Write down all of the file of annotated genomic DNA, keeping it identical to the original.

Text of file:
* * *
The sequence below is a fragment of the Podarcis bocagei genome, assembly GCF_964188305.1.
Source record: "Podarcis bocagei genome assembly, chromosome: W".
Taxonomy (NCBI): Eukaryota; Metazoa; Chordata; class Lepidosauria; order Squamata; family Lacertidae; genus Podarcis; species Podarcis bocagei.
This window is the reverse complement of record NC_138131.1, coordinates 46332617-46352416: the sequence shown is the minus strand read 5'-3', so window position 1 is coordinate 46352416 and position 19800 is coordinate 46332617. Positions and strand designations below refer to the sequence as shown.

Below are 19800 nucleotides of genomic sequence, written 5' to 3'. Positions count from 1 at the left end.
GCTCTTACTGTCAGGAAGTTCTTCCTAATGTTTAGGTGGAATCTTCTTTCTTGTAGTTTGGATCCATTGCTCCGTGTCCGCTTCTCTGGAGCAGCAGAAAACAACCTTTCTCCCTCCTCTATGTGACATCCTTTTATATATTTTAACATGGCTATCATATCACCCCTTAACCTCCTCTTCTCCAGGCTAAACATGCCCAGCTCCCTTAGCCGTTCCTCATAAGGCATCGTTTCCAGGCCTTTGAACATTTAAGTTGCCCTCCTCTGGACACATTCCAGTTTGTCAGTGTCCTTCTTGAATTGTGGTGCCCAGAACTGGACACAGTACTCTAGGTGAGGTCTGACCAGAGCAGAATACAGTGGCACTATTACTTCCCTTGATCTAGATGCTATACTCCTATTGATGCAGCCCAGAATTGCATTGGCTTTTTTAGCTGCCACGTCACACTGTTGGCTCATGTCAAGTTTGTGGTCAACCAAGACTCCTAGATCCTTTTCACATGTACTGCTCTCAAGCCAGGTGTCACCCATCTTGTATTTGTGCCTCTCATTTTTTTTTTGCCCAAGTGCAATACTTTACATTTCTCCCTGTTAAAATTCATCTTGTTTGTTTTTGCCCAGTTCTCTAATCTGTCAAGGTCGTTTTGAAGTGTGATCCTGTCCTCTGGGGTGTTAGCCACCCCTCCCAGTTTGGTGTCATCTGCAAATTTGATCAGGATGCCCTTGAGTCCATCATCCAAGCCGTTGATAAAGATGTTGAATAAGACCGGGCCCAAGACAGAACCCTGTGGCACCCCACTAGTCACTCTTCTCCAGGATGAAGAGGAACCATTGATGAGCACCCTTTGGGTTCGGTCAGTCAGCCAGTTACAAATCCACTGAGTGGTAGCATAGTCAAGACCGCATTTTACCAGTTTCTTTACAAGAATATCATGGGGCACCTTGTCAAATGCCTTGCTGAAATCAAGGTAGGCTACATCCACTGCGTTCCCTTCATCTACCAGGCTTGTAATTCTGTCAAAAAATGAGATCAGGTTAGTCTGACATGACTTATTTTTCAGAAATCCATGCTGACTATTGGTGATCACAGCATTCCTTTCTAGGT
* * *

The sequence below is a fragment of the Podarcis bocagei genome, assembly GCF_964188305.1.
Source record: "Podarcis bocagei genome assembly, chromosome: W".
Taxonomy (NCBI): Eukaryota; Metazoa; Chordata; class Lepidosauria; order Squamata; family Lacertidae; genus Podarcis; species Podarcis bocagei.
This window is the reverse complement of record NC_138131.1, coordinates 46332617-46352416: the sequence shown is the minus strand read 5'-3', so window position 1 is coordinate 46352416 and position 19800 is coordinate 46332617. Positions and strand designations below refer to the sequence as shown.

Below are 19800 nucleotides of genomic sequence, written 5' to 3'. Positions count from 1 at the left end.
GCTCTTACTGTCAGGAAGTTCTTCCTAATGTTTAGGTGGAATCTTCTTTCTTGTAGTTTGGATCCATTGCTCCGTGTCCGCTTCTCTGGAGCAGCAGAAAACAACCTTTCTCCCTCCTCTATGTGACATCCTTTTATATATTTTAACATGGCTATCATATCACCCCTTAACCTCCTCTTCTCCAGGCTAAACATGCCCAGCTCCCTTAGCCGTTCCTCATAAGGCATCGTTTCCAGGCCTTTGAACATTTAAGTTGCCCTCCTCTGGACACATTCCAGTTTGTCAGTGTCCTTCTTGAATTGTGGTGCCCAGAACTGGACACAGTACTCTAGGTGAGGTCTGACCAGAGCAGAATACAGTGGCACTATTACTTCCCTTGATCTAGATGCTATACTCCTATTGATGCAGCCCAGAATTGCATTGGCTTTTTTAGCTGCCACGTCACACTGTTGGCTCATGTCAAGTTTGTGGTCAACCAAGACTCCTAGATCCTTTTCACATGTACTGCTCTCAAGCCAGGTGTCACCCATCTTGTATTTGTGCCTCTCATTTTTTTTTTGCCCAAGTGCAATACTTTACATTTCTCCCTGTTAAAATTCATCTTGTTTGTTTTTGCCCAGTTCTCTAATCTGTCAAGGTCGTTTTGAAGTGTGATCCTGTCCTCTGGGGTGTTAGCCACCCCTCCCAGTTTGGTGTCATCTGCAAATTTGATCAGGATGCCCTTGAGTCCATCATCCAAGCCGTTGATAAAGATGTTGAATAAGACCGGGCCCAAGACAGAACCCTGTGGCACCCCACTAGTCACTCTTCTCCAGGATGAAGAGGAACCATTGATGAGCACCCTTTGGGTTCGGTCAGTCAGCCAGTTACAAATCCACTGAGTGGTAGCATAGTCAAGACCGCATTTTACCAGTTTCTTTACAAGAATATCATGGGGCACCTTGTCAAATGCCTTGCTGAAATCAAGGTAGGCTACATCCACTGCGTTCCCTTCATCTACCAGGCTTGTAATTCTGTCAAAAAATGAGATCAGGTTAGTCTGACATGACTTATTTTTCAGAAATCCATGCTGACTATTGGTGATCACAGCATTCCTTTCTAGGT